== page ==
A tale of two oceans

Photo: South African tourism

South Africa’s southernmost point is Cape Agulhas, the cape of needles. It does not owe its name to its needle-shaped appearance, as some websites claim. It was so named because around 1500 Portuguese sailors discovered that magnetic north, indicated by the needle of the compass, corresponded to true north.

It is also the division, or the rendez-vous spot – doesn’t that sound better? – of the Indian and Atlantic Oceans. That rendez-vous sets off fireworks! The warm water of the Agulhas Current, which flows south along the east coast of Africa, collides with cold water from the Atlantic Ocean. As a result, the Agulhas Current turns back towards the Indian Ocean, although rings of warm water are cut off from the main current and enter the cold Atlantic Ocean. In addition, where the sea currents meet, strong westerly winds usually blow and all this together makes for very high waves around the cape. In winter, when there are storms, they can reach 30 metres. No wonder there are so many shipwrecks around Cape Agulhas.

However, the climate of the Cape region is rather mild and Mediterranean, with moderate temperatures and moderate rainfall throughout the year. Geologically, the region consists of a sandstone plateau. The sandstone is the habitat of the fynbos, a rare and very diverse vegetation type, with about 9000 different plant species.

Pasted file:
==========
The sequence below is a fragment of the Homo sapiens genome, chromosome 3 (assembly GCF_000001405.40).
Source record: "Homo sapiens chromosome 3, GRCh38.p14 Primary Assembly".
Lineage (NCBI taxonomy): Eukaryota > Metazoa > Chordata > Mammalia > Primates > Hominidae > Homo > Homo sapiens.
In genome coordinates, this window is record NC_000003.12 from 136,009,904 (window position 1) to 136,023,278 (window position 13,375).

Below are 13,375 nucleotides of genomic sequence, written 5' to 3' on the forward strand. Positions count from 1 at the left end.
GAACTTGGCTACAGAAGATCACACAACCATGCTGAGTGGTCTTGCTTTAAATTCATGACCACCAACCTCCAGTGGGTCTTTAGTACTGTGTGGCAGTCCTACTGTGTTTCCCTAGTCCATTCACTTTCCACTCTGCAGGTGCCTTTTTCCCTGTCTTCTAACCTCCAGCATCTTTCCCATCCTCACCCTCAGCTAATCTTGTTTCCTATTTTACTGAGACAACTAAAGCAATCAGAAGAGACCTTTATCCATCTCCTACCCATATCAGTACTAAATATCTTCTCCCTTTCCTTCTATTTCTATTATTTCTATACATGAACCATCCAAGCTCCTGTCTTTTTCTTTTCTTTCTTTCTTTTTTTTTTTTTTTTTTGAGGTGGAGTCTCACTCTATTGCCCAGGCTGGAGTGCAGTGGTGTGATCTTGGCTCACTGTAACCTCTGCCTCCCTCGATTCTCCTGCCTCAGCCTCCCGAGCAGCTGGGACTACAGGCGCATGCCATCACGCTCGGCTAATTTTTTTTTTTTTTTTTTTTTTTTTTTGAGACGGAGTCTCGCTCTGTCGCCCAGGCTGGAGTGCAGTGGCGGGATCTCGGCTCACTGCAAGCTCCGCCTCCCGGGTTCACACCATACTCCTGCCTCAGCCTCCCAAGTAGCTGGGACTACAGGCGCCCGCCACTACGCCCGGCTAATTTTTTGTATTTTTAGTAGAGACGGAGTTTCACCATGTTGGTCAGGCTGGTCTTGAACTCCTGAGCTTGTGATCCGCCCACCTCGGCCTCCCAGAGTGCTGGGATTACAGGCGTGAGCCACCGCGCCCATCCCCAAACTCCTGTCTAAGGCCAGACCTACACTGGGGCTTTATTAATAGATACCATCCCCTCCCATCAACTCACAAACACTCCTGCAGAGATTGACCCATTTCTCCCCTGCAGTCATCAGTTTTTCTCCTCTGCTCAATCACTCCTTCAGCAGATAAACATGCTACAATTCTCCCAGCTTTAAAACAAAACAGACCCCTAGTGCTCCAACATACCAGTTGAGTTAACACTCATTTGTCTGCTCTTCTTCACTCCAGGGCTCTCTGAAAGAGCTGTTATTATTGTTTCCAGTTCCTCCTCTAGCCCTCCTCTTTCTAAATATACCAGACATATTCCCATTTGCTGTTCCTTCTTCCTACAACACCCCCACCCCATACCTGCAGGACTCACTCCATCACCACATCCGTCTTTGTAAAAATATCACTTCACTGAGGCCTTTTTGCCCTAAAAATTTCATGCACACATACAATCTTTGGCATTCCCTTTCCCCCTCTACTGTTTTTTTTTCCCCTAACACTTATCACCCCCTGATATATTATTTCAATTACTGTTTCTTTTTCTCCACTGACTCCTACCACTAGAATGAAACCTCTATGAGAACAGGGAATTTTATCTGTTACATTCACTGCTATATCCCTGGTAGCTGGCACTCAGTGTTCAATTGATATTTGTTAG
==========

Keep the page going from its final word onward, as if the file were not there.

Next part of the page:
Amidst all this natural beauty lie the Lomond vineyards. The cool sea breeze in summer ensures that the grapes ripen late and gather a lot of flavour. The sandstone plateau also makes its contribution. There are small cavities in it, each with a different soil composition. According to the Lomond winemakers, their wines are grown on no less than 18 different types of soil, all of which provide a different character. At Paradisi you will find several of their single vinyard wines, as well as the Romans Bay range for a first taste!

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